Improved Stress-Anisotropy Characterization Through Casing in a 42-Year-Old Well Using Sonic and Cement/Borehole Imaging Data
- Ulrike Miersemann (Schlumberger) | Philippe Marchina (Total S.A.) | Catherine Prinet (Total S.A.) | Matteo Loizzo (Schlumberger Carbon Services)
- Document ID
- Society of Petroleum Engineers
- SPE International Conference on CO2 Capture, Storage, and Utilization, 10-12 November, New Orleans, Louisiana, USA
- Publication Date
- Document Type
- Conference Paper
- 2010. Society of Petroleum Engineers
- 1.14.4 Cement and Bond Evaluation, 2 Well Completion, 1.6 Drilling Operations, 5.3.4 Integration of geomechanics in models, 5.6.1 Open hole/cased hole log analysis, 4.2.3 Materials and Corrosion, 3.2.3 Hydraulic Fracturing Design, Implementation and Optimisation, 6.5.7 Climate Change, 4.3.4 Scale, 3.3.2 Borehole Imaging and Wellbore Seismic, 5.4.2 Gas Injection Methods, 4.6 Natural Gas, 1.2.2 Geomechanics, 1.9.4 Survey Tools, 1.14 Casing and Cementing, 5.1.1 Exploration, Development, Structural Geology, 3 Production and Well Operations, 5.8.7 Carbonate Reservoir, 1.14.3 Cement Formulation (Chemistry, Properties), 5.4 Enhanced Recovery
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The RSE-1 well operated by Total is located within the Rousse field in the southwest of France. The 43 year old, depleted gas well has undergone extensive research in order to determine its suitability for CO2 storage. The main objective, in terms of containment, is to avoid the injected CO2 migrating back to the atmosphere or reaching potable aquifers, either through the well or the caprock itself. Openhole data from 43 years ago consisted only of 1-arm caliper and compressional sonic data. In order to predict geomechanical effects on the formation from production or CO2 injection, sonic shear data was acquired to compute elastic properties and the direction of maximum horizontal stresses in anisotropic zones. Breakout orientations from multi-arm/finger-calipers, corresponding to the minimum horizontal stress direction are used to improve the geomechanical analysis, especially in areas of strong stress anisotropy. This paper focuses on the acquisition of good quality stress data through casing essential for a geomechanical analysis of the caprock using sonic and cement/borehole imaging tools.
Since azimuthal sonic data is very sensitive to acoustic anisotropy, the available log was processed together with directional survey data to reveal a 75m-thick stress-induced anisotropic zone in the lower part of the caprock. The fast shear azimuth, which is associated with maximum horizontal stress direction as dispersion curves show the sonic anisotropy being the result of a horizontal stress imbalance, suggested a ENE-WSW compression. Evaluation of 3-D cement imaging data showed borehole breakouts along most of the annulus. The cement thickness map is equivalent to a 36-arm caliper through casing and the computed maximum hole diameter correlates well with the 1-arm openhole caliper data acquired 43 years ago. The associated breakout direction within the zone of anisotropy was determined to vary between NNW-SSE and NNE-SSW.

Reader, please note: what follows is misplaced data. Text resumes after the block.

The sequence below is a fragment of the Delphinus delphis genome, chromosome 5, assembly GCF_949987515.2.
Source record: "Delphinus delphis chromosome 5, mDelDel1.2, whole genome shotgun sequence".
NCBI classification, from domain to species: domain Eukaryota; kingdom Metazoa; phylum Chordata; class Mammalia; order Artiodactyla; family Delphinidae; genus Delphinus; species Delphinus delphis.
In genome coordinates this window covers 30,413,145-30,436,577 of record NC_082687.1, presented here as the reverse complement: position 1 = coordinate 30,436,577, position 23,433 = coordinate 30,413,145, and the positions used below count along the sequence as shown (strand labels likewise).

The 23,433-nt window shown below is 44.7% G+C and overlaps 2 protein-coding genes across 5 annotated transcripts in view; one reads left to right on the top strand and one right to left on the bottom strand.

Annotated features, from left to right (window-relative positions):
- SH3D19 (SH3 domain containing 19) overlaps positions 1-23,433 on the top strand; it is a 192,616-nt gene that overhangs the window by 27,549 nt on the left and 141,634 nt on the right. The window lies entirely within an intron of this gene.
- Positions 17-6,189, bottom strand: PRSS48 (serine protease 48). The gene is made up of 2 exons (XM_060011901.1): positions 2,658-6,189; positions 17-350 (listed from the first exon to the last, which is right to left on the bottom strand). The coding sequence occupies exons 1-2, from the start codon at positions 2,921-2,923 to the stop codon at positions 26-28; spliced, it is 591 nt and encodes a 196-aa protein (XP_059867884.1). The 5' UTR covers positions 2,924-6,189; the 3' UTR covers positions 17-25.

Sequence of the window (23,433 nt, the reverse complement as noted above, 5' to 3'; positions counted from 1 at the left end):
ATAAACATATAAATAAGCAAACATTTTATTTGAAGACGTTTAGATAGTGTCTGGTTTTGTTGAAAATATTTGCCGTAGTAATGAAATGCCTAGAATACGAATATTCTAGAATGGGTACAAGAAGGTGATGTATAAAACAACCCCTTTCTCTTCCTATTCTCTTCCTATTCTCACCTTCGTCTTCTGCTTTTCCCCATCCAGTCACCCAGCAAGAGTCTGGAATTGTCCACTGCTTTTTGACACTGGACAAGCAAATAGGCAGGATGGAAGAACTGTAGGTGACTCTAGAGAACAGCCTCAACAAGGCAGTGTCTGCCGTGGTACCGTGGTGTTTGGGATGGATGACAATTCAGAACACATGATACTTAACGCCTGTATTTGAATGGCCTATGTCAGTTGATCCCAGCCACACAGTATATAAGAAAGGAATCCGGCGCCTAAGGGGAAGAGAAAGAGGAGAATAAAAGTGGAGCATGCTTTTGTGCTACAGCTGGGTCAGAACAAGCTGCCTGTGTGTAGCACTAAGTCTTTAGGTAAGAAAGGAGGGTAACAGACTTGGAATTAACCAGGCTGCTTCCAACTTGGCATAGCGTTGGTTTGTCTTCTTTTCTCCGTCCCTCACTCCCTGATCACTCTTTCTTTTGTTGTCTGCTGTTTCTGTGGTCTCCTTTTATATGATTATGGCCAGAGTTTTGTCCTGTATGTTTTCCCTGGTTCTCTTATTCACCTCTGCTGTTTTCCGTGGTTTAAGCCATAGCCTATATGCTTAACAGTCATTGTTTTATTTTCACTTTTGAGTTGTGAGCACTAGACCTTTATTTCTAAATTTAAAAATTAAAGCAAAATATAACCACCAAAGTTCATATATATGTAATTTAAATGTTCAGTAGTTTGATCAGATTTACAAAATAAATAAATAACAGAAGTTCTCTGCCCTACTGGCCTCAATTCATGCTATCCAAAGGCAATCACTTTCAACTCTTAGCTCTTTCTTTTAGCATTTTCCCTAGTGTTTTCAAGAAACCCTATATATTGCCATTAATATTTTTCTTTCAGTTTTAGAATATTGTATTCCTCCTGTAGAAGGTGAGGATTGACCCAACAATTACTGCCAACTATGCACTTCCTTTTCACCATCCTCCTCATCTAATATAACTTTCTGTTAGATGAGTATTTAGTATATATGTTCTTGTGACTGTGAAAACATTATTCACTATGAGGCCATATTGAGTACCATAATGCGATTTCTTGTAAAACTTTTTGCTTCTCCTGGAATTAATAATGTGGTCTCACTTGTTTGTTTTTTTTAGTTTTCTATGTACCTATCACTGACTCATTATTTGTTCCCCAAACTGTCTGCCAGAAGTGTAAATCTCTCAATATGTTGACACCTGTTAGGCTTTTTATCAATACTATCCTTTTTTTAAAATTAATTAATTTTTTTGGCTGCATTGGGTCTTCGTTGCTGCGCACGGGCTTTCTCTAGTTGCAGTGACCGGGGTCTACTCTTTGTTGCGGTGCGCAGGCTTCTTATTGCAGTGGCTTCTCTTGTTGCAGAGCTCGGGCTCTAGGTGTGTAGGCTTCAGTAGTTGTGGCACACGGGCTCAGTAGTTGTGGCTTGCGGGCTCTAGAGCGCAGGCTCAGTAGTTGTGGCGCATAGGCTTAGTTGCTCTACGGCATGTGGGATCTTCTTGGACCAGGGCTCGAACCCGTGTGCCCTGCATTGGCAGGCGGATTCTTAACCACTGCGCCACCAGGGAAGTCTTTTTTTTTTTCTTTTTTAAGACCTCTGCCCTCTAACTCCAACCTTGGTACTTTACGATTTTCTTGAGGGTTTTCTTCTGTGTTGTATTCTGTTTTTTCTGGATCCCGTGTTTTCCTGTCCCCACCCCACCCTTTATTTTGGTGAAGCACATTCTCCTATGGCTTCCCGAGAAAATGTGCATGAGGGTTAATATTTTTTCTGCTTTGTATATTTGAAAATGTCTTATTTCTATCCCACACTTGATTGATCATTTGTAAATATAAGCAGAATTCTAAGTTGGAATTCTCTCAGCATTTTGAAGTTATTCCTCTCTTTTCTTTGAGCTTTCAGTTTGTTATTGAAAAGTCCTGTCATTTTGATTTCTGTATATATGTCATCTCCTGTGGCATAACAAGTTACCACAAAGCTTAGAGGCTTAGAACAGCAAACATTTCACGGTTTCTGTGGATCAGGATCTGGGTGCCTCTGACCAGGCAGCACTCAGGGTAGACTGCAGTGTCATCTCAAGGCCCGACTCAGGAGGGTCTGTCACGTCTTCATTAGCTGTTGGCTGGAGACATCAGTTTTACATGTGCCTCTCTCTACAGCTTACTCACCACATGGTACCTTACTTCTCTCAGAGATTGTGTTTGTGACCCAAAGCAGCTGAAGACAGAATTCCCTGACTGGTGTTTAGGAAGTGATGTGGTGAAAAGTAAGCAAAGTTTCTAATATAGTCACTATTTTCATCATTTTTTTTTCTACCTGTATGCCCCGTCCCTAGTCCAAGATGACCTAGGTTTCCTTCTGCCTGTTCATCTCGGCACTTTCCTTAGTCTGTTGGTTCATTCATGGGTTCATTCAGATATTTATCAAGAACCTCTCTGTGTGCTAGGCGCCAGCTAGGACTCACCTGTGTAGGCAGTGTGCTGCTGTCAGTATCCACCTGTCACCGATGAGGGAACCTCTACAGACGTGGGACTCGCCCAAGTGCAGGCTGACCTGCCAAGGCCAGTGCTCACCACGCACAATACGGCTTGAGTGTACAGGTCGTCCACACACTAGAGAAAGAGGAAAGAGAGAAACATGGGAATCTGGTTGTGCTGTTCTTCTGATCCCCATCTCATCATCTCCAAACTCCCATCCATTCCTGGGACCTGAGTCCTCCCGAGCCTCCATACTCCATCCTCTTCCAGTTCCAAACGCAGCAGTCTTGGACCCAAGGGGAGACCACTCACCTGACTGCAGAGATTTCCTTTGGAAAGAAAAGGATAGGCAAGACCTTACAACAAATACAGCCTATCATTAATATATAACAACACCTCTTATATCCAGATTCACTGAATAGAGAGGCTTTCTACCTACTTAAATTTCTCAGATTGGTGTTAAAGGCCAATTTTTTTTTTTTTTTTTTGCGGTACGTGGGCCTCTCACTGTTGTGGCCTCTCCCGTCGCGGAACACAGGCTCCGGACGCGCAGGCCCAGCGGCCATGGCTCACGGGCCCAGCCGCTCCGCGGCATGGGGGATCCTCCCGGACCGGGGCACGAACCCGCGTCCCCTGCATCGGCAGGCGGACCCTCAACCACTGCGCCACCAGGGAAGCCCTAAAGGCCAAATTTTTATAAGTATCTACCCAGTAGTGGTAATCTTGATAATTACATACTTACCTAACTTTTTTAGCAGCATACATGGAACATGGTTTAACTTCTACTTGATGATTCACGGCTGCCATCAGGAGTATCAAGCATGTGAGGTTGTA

The fast shear azimuth computed during sonic processing is approximately perpendicular to the breakout direction acquired from the borehole images within the 75m-thick anisotropic zone. The overall NNE-SSW compression was confirmed by other well geometry data from the region. These results suggest that both measurements complement each other very well in a cased-hole environment and could be further used for geomechanical modeling.
Geological storage of CO2 is recognized worldwide as a possible solution to mitigate climate change. Along with capacity and injectivity, containment is believed to be the main factor in geological storage performance. In particular seal integrity must not be jeopardized by the mechanical effects of storage operations. Even if fractures do not start or propagate, permeability of rocks and faults may drastically increase as they undergo stress changes and deformation [Sibson 2003]. As a result, the mechanical response, in particular of the seal, to the loads induced by well drilling and completion as well as CO2 injection must be assessed when evaluating the suitability of possible sites, designing safe injection operations as well as planning reliable monitoring techniques.
The main objective of this study was to characterize the stress field in the caprock of the dolomite reservoir into which Total is currently injecting CO2, and in particular whether stress is anisotropic. Using the acquired data, anisotropy due to stress within the caprock formation was detected and the associated minimum and maximum horizontal stress directions determined, which is a necessary basis to provide information on stress and permeability orientations.
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